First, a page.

for how practitioners might work with children to help them develop the “non-cognitive” skills they need to succeed in school.
However, a recent study on 200 Juniors attending a private high school in the US questions both the conceptual validity and the predictive power of grit in terms of grades.
Grit, defined as one’s passion and perseverance towards long-term goals, was operationalized using the Grit-S scale, and compared both to students’ GPA and to other theoretical constructs such as conscientiousness and effort regulation.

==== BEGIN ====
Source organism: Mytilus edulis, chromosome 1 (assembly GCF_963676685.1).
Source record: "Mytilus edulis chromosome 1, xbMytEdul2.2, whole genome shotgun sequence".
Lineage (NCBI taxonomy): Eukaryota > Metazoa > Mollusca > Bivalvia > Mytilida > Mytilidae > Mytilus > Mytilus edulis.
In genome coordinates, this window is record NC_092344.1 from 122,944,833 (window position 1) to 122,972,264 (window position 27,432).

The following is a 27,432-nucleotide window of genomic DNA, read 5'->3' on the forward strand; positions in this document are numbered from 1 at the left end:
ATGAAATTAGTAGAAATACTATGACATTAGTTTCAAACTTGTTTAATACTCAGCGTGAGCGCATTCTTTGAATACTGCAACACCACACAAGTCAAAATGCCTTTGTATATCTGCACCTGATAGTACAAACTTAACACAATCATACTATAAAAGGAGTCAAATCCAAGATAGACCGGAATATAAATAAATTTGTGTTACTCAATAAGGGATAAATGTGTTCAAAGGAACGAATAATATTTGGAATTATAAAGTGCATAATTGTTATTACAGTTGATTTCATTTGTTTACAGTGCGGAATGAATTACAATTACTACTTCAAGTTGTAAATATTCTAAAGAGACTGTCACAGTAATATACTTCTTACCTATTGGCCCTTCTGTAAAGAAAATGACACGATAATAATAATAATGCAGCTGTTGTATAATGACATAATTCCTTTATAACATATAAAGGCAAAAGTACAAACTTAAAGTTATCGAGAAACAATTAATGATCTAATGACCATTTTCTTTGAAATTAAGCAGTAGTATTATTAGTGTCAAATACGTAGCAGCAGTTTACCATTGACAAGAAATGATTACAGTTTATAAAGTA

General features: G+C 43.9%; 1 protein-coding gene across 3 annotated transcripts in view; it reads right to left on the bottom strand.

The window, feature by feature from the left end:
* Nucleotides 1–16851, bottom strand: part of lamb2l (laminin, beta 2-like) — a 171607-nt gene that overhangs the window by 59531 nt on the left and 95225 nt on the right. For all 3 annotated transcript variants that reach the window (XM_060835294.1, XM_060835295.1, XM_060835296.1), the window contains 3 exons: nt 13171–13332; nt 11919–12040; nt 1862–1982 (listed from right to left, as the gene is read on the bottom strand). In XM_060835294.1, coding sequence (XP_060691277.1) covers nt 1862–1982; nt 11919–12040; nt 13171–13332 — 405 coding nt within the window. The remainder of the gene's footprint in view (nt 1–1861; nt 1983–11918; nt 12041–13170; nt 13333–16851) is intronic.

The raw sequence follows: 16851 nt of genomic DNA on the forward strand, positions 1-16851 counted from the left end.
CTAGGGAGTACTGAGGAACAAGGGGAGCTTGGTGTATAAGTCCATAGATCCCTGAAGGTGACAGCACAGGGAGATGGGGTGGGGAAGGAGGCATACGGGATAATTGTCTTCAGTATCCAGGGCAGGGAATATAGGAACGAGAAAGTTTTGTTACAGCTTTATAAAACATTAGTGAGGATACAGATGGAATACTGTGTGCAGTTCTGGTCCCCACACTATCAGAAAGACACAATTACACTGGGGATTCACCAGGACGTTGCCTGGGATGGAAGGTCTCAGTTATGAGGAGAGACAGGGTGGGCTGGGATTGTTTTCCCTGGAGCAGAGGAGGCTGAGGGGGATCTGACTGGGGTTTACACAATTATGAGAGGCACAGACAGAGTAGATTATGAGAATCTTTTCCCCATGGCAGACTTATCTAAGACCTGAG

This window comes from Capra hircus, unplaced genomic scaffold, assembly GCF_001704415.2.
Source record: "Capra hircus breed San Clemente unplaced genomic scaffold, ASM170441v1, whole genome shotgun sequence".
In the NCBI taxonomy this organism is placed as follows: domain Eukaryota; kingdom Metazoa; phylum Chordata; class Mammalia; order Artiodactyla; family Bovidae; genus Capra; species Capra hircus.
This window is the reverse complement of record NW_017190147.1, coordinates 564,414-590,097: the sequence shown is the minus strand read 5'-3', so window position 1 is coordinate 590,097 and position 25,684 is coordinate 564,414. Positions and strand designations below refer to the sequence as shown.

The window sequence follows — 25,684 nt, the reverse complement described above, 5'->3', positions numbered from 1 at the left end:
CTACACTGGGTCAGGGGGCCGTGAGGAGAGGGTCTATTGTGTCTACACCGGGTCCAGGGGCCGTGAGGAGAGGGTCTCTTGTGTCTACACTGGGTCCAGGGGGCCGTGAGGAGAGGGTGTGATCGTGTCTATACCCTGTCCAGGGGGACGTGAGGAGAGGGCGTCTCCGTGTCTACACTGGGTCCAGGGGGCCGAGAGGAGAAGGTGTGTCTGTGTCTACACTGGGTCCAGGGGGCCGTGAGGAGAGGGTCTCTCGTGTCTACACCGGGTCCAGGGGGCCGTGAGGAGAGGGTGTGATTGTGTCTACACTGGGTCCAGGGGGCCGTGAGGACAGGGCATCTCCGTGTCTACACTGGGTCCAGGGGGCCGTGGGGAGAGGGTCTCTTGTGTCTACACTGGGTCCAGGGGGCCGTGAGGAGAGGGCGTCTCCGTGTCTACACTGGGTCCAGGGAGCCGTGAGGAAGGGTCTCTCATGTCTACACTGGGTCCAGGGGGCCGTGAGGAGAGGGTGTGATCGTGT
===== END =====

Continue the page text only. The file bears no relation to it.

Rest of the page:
Interestingly, the first finding was that the two components of grit (consistency of interets, or G-CI, and perseverance of effort, or G-PE) had statistically more to do with other concepts (such as G-PE and effort regulation) than with each other.
Effort regulation is clearly distinct from grit, as it refers to the hard work put in by students to counterbalance a lack of passion or even interest in a subject. Yet, it was found to be a better predictor of grades.
Of the two components of grit, G-PE was more influential than G-CI, but again less than effort regulation.
Overall, grit was found to explain slightly above 10% of the average grades obtained by different students.
Source: Muenks et alia (2017)